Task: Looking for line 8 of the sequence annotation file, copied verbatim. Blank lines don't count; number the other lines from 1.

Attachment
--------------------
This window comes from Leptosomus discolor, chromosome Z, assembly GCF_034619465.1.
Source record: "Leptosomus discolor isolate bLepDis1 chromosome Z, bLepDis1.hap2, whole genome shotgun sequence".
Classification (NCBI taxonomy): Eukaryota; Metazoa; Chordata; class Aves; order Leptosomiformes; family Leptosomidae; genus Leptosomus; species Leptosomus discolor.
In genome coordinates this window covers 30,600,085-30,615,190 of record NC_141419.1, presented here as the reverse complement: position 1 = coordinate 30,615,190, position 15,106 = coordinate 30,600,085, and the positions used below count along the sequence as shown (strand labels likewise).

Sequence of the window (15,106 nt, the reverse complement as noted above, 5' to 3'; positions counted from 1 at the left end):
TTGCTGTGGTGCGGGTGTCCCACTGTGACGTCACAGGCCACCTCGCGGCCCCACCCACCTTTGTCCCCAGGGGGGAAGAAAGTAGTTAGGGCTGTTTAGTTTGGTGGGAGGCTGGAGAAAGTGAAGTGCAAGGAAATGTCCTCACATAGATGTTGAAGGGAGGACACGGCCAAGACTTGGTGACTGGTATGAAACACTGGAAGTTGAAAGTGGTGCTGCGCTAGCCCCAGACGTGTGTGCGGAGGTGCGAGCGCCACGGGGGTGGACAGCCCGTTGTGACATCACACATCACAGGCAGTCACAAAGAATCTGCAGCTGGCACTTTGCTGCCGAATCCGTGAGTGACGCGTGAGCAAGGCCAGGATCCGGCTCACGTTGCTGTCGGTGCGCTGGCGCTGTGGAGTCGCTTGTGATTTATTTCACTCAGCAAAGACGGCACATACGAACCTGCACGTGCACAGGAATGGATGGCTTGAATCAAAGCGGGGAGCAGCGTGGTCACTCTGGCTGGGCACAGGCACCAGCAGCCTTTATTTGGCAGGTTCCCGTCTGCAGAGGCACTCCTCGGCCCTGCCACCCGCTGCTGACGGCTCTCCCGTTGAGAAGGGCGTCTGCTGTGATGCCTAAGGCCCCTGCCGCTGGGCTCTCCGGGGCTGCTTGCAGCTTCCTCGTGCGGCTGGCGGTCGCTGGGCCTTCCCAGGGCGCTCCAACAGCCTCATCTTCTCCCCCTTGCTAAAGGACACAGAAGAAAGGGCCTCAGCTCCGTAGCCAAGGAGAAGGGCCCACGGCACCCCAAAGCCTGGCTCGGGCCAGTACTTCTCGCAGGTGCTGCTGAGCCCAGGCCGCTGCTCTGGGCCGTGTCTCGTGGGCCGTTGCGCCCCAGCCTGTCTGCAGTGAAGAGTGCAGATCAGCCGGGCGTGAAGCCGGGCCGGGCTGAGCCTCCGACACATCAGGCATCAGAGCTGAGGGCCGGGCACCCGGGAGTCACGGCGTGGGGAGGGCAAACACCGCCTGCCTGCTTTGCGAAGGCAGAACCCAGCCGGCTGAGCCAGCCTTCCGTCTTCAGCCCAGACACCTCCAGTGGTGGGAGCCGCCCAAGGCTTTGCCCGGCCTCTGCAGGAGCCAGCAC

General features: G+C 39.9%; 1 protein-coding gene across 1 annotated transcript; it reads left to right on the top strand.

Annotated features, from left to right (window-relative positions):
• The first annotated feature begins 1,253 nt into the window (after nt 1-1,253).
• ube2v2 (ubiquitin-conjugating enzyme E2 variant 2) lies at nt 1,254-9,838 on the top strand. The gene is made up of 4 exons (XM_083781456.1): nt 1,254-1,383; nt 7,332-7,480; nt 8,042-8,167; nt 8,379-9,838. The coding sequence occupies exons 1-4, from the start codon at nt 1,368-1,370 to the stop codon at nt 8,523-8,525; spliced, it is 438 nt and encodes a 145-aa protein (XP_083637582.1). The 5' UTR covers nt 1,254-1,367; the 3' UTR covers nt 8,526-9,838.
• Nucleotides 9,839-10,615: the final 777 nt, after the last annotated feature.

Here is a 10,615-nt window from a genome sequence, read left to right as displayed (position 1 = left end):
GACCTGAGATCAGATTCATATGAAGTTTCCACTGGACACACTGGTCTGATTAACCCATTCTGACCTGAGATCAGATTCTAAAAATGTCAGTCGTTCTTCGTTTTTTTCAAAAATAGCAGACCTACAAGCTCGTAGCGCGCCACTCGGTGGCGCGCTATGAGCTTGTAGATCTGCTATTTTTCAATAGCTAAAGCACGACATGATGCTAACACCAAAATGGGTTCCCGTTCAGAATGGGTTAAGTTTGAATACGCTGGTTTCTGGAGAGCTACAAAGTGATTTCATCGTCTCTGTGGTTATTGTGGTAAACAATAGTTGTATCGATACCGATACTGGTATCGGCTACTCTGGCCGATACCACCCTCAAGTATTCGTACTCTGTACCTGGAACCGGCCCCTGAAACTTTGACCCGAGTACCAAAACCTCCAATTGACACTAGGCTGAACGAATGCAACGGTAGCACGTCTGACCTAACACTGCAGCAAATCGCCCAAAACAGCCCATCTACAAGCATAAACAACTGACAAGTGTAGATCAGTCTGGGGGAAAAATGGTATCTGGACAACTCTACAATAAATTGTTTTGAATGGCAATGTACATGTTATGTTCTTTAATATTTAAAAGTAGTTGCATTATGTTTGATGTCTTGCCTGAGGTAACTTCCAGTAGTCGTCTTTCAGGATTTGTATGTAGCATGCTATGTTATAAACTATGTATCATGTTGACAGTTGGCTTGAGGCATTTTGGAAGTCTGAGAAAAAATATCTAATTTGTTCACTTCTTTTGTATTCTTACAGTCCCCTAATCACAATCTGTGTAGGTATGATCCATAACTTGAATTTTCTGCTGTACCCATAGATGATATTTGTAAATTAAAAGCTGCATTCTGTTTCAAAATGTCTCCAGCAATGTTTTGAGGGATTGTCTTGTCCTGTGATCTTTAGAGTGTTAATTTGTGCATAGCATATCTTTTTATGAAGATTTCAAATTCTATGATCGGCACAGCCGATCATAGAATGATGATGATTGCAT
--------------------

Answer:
Annotated features, from left to right (window-relative positions):